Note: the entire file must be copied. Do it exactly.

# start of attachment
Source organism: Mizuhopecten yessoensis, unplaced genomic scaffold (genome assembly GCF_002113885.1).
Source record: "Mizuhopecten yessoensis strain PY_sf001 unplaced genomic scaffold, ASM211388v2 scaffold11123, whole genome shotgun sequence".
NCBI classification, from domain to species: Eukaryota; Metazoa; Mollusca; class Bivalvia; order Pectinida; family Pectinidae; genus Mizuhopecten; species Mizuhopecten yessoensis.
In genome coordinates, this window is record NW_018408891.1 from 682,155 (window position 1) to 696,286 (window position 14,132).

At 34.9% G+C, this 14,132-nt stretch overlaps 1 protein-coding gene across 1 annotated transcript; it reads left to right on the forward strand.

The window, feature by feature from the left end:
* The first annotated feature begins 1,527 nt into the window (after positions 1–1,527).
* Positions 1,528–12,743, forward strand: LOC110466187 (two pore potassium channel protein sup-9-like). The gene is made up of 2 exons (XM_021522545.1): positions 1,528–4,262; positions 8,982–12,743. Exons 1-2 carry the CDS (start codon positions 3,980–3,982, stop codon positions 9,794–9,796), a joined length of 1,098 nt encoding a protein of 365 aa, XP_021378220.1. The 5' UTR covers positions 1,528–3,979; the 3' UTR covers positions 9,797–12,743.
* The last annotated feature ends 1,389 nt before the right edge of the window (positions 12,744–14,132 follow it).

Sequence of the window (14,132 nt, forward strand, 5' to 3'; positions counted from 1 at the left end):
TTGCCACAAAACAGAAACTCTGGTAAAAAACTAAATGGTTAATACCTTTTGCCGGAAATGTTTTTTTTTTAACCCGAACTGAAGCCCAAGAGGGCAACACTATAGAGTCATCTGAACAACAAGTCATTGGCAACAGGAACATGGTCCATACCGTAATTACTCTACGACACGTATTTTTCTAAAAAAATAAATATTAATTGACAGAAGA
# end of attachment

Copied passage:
Source organism: Mizuhopecten yessoensis, unplaced genomic scaffold (genome assembly GCF_002113885.1).
Source record: "Mizuhopecten yessoensis strain PY_sf001 unplaced genomic scaffold, ASM211388v2 scaffold11123, whole genome shotgun sequence".
NCBI classification, from domain to species: Eukaryota; Metazoa; Mollusca; class Bivalvia; order Pectinida; family Pectinidae; genus Mizuhopecten; species Mizuhopecten yessoensis.
In genome coordinates, this window is record NW_018408891.1 from 682,155 (window position 1) to 696,286 (window position 14,132).

At 34.9% G+C, this 14,132-nt stretch overlaps 1 protein-coding gene across 1 annotated transcript; it reads left to right on the forward strand.

The window, feature by feature from the left end:
* The first annotated feature begins 1,527 nt into the window (after positions 1–1,527).
* Positions 1,528–12,743, forward strand: LOC110466187 (two pore potassium channel protein sup-9-like). The gene is made up of 2 exons (XM_021522545.1): positions 1,528–4,262; positions 8,982–12,743. Exons 1-2 carry the CDS (start codon positions 3,980–3,982, stop codon positions 9,794–9,796), a joined length of 1,098 nt encoding a protein of 365 aa, XP_021378220.1. The 5' UTR covers positions 1,528–3,979; the 3' UTR covers positions 9,797–12,743.
* The last annotated feature ends 1,389 nt before the right edge of the window (positions 12,744–14,132 follow it).

Sequence of the window (14,132 nt, forward strand, 5' to 3'; positions counted from 1 at the left end):
TTGCCACAAAACAGAAACTCTGGTAAAAAACTAAATGGTTAATACCTTTTGCCGGAAATGTTTTTTTTTTAACCCGAACTGAAGCCCAAGAGGGCAACACTATAGAGTCATCTGAACAACAAGTCATTGGCAACAGGAACATGGTCCATACCGTAATTACTCTACGACACGTATTTTTCTAAAAAAATAAATATTAATTGACAGAAGA